The emotional depth of this film even extends beyond Batman. A strong argument can be made that it is actually Harvey Dent who is the main character of the film as the entire story revolves around his fall from grace. It doesn’t matter he only becomes Two-Face in the third act as everything was set up for his fall with Joker actively working towards that outcome. You want him to succeed for the good Gotham, Batman and his life with Rachel and desperately hope the events of the comics won’t come to pass. Harvey is the emotional anchor in the film as everything hinges on him.
Of course, though, you have the greatest villain put to screen here too. As many great villains as there have been since The Dark Knight‘s release, very few, if any, have matched The Joker’s villainy. The Joker presented in this film is as close to definitive as you can get: he’s crazy, unpredictable, darkly funny, intelligent, dangerous and – most frighteningly – he makes sense. Joker mixes truth with lies to get people to see things his way as he attempts to with Batman and succeeds with Harvey, so confident in his belief that people will always choose their own self interests and preservation above helping others. While Batman ultimately proves him wrong in his ‘social experiment’, The Joker’s success in corrupting Harvey is the crux of the film and assures his victory over Batman.
This is what makes The Joker such a compelling and sinister villain. He’s not after money, power or is on a well-intentioned but misguided quest to save his species or insure a cosmic balance. He’s not even after the destruction of Gotham City as Ra’s al Ghul and Bane sought. The Joker seeks to corrupt the very soul of Gotham’s citizens, demoralizing their spirits and trying to break them down to their worst possible instincts. Its psychological warfare on a scale that wasn’t seen in a superhero film before with some deep examination on these long-standing characters and the human condition.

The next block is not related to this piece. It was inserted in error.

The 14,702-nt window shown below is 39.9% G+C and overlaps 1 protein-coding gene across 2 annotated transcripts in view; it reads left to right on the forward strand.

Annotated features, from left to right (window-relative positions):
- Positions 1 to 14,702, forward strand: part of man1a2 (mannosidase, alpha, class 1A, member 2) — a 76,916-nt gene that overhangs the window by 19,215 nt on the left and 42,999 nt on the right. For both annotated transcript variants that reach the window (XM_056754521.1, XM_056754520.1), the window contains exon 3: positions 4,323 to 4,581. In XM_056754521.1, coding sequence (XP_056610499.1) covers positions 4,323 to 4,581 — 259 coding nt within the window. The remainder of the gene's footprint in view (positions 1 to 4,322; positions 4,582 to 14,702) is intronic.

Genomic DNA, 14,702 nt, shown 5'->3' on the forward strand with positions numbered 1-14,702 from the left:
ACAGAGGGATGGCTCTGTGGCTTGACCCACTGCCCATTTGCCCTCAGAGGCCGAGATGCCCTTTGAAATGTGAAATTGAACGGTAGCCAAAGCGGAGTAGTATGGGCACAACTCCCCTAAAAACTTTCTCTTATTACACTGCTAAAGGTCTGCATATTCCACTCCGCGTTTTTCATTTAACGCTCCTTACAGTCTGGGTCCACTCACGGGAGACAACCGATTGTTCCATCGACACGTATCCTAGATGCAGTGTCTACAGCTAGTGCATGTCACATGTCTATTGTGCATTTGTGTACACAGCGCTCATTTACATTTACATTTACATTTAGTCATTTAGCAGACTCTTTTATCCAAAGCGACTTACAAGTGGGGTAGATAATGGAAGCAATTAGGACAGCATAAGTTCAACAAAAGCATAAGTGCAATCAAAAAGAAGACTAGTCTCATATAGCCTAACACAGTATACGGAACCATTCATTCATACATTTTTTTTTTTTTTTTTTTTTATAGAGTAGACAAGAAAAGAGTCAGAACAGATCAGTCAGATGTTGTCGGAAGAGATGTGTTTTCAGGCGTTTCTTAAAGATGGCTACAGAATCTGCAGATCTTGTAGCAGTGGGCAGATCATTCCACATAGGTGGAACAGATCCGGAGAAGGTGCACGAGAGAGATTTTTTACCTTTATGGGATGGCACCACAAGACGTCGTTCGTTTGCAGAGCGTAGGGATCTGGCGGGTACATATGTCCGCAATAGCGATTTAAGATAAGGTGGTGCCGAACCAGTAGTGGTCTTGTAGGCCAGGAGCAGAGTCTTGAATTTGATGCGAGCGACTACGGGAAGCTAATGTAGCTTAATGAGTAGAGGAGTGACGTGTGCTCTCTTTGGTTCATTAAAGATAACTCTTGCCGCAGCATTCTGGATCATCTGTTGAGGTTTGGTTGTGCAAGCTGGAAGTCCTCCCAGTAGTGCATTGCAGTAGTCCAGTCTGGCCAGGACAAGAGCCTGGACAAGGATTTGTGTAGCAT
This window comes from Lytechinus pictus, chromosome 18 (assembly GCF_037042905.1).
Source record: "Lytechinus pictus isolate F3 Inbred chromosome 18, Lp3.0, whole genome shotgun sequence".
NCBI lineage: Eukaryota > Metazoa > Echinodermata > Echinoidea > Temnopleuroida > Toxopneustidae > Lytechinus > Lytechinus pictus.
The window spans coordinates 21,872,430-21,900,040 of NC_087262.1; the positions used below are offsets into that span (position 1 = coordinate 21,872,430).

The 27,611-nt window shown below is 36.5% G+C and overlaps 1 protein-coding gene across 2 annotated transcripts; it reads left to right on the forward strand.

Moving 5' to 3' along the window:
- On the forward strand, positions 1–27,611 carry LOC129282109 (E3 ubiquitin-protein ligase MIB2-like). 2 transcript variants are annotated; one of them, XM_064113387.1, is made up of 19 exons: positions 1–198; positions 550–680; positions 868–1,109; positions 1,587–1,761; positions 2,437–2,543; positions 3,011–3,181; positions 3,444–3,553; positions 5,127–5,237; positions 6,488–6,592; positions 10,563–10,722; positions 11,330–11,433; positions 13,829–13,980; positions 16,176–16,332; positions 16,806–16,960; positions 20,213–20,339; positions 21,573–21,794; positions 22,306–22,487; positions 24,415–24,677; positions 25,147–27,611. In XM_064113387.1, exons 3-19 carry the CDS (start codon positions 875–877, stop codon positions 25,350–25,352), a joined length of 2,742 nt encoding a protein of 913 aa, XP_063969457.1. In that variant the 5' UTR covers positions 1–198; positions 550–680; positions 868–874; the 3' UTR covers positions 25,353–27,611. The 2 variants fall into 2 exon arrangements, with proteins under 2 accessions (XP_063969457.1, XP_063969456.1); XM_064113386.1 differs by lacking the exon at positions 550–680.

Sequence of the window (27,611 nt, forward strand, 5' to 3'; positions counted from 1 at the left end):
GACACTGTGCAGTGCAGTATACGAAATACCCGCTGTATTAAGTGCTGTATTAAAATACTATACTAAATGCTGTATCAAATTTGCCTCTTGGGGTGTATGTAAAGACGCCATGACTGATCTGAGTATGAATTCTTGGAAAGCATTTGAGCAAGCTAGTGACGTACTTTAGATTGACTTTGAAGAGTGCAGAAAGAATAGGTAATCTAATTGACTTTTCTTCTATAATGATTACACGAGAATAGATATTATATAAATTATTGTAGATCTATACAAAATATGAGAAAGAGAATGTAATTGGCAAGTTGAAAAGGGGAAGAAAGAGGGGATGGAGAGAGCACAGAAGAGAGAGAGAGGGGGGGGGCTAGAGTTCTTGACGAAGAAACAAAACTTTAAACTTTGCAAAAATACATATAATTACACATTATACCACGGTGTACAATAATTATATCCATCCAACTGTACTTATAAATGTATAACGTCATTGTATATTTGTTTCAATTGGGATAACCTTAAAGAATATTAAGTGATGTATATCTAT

The best aspect of the film is perhaps the cast Nolan assembled. Christian Bale, Michael Caine, Gary Oldman and Morgan Freeman all raise the bar from their performances from Batman Begins while Maggie Gyllenhaal is a perfect replacement for Katie Holmes as Rachel Dawes. There’s a maturity, wisdom and morality to Gyllenhaal’s take on Rachel that makes her a better and more endearing character that makes it even more heartbreaking when Joker succeeds in killing her. Then there’s a great supporting cast, from Eric Roberts’ Sal Maroni to Joshua Harto’s Mr. Reese. But the real latchkey is, of course, Heath Ledger.